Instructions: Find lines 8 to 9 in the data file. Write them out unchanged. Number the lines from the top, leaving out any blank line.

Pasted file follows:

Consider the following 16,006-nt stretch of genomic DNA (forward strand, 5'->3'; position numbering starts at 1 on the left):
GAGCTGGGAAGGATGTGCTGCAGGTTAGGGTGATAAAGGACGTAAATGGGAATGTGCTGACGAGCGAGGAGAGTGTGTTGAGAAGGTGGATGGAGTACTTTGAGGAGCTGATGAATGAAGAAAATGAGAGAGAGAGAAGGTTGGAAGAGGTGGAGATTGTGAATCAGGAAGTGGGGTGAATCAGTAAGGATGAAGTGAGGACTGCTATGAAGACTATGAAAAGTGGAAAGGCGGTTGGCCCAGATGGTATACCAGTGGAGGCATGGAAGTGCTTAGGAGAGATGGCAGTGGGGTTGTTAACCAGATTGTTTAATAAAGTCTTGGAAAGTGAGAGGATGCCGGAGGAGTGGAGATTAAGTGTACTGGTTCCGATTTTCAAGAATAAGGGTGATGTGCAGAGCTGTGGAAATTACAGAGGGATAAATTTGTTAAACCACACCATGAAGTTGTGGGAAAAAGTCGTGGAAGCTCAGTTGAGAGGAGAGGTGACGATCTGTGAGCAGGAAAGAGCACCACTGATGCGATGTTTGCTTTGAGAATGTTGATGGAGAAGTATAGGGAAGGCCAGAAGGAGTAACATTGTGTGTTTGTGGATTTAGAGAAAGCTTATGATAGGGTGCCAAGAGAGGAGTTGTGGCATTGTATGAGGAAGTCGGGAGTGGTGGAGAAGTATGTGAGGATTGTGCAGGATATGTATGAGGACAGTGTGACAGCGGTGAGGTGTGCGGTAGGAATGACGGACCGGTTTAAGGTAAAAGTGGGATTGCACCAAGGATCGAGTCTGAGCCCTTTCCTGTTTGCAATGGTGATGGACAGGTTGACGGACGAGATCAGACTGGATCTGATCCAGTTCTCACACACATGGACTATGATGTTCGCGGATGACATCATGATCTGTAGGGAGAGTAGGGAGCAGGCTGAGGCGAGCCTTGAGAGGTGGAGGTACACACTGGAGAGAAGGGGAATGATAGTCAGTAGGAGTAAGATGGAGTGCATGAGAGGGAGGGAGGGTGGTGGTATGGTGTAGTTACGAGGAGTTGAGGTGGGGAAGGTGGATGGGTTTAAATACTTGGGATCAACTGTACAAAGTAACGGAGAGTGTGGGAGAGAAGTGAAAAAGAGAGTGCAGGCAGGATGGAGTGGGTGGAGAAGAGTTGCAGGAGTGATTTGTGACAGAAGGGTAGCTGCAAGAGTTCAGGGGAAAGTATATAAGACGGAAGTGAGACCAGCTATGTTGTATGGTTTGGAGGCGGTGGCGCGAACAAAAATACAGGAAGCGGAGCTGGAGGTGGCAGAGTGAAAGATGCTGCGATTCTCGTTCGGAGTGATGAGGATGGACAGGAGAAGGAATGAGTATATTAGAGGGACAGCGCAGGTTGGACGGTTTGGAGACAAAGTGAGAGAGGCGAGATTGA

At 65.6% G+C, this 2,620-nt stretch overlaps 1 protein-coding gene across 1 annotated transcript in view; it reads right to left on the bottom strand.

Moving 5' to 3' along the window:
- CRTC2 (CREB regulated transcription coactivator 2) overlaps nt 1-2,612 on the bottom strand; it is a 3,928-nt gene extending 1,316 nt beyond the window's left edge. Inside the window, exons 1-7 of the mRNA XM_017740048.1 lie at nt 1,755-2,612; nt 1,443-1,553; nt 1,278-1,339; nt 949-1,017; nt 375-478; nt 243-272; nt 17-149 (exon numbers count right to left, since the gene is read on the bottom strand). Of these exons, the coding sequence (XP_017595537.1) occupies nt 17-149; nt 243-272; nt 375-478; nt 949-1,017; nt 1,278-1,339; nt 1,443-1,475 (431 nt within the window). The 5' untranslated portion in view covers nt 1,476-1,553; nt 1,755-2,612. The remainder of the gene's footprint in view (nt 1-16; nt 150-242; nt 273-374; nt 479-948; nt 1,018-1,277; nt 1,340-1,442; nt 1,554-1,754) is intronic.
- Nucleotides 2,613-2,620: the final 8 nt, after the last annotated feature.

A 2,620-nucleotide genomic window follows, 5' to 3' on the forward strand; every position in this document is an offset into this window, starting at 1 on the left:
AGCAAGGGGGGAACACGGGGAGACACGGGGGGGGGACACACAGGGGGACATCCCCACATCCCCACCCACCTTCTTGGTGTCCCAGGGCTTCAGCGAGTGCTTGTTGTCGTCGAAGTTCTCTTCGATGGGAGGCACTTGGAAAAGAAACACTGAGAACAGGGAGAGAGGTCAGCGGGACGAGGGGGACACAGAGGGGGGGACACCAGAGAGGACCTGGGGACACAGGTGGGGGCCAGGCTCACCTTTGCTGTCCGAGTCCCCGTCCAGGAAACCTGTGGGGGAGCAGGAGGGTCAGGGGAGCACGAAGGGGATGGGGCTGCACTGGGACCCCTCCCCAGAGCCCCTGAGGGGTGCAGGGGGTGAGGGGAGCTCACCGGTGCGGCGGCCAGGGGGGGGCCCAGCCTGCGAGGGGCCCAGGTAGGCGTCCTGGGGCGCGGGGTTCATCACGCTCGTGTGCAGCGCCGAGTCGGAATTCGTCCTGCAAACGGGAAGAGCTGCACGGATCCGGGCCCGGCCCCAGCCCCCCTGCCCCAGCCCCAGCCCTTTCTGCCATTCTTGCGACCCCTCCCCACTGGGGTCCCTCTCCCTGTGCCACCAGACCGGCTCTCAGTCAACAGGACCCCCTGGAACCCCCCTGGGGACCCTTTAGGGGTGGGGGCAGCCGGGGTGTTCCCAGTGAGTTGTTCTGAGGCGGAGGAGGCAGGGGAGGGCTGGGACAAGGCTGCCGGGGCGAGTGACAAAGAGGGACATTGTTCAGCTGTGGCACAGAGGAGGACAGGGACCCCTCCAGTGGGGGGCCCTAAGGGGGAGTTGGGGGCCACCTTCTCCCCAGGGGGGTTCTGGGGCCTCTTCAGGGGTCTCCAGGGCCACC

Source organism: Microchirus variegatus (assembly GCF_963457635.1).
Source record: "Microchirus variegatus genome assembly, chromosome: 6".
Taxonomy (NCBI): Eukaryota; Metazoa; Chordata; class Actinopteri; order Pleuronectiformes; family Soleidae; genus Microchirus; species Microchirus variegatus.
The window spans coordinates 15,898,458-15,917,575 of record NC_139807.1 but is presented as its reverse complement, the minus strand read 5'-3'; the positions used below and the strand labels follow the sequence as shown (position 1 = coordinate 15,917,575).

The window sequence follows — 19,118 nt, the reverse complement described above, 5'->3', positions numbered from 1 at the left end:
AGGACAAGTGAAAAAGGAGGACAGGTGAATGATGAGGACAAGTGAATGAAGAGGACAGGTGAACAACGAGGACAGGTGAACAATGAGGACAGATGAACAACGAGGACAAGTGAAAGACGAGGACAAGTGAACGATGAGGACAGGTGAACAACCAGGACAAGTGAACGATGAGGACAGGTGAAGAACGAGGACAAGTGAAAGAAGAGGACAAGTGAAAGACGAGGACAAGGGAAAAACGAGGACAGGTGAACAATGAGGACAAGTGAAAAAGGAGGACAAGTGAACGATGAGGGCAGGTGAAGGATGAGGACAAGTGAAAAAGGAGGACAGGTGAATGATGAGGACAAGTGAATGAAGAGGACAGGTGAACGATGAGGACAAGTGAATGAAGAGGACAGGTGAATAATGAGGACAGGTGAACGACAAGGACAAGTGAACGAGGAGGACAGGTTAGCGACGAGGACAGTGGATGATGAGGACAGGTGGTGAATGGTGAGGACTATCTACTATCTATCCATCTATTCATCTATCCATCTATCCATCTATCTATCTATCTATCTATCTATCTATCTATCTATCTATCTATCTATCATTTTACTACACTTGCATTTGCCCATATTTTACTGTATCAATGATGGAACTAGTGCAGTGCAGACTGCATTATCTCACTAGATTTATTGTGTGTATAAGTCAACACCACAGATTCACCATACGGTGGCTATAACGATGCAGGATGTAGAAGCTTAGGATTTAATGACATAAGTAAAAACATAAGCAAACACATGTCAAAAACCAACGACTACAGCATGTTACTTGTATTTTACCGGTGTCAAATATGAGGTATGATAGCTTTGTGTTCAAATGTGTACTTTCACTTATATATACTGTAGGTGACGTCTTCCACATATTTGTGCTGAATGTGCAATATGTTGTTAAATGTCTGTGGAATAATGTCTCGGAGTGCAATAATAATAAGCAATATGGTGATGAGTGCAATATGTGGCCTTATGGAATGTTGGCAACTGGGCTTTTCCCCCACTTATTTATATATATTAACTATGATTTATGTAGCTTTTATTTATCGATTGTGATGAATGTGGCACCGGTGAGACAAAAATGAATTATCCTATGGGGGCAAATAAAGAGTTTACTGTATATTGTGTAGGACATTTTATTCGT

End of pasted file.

AGCAAGGGGGGAACACGGGGAGACACGGGGGGGGGACACACAGGGGGACATCCCCACATCCCCACCCACCTTCTTGGTGTCCCAGGGCTTCAGCGAGTGCTTGTTGTCGTCGAAGTTCTCTTCGATGGGAGGCACTTGGAAAAGAAACACTGAGAACAGGGAGAGAGGTCAGCGGGACGAGGGGGACACAGAGGGGGGGACACCAGAGAGGACCTGGGGACACAGGTGGGGGCCAGGCTCACCTTTGCTGTCCGAGTCCCCGTCCAGGAAACCTGTGGGGGAGCAGGAGGGTCAGGGGAGCACGAAGGGGATGGGGCTGCACTGGGACCCCTCCCCAGAGCCCCTGAGGGGTGCAGGGGGTGAGGGGAGCTCACCGGTGCGGCGGCCAGGGGGGGGCCCAGCCTGCGAGGGGCCCAGGTAGGCGTCCTGGGGCGCGGGGTTCATCACGCTCGTGTGCAGCGCCGAGTCGGAATTCGTCCTGCAAACGGGAAGAGCTGCACGGATCCGGGCCCGGCCCCAGCCCCCCTGCCCCAGCCCCAGCCCTTTCTGCCATTCTTGCGACCCCTCCCCACTGGGGTCCCTCTCCCTGTGCCACCAGACCGGCTCTCAGTCAACAGGACCCCCTGGAACCCCCCTGGGGACCCTTTAGGGGTGGGGGCAGCCGGGGTGTTCCCAGTGAGTTGTTCTGAGGCGGAGGAGGCAGGGGAGGGCTGGGACAAGGCTGCCGGGGCGAGTGACAAAGAGGGACATTGTTCAGCTGTGGCACAGAGGAGGACAGGGACCCCTCCAGTGGGGGGCCCTAAGGGGGAGTTGGGGGCCACCTTCTCCCCAGGGGGGTTCTGGGGCCTCTTCAGGGGTCTCCAGGGCCACC

Source organism: Microchirus variegatus (assembly GCF_963457635.1).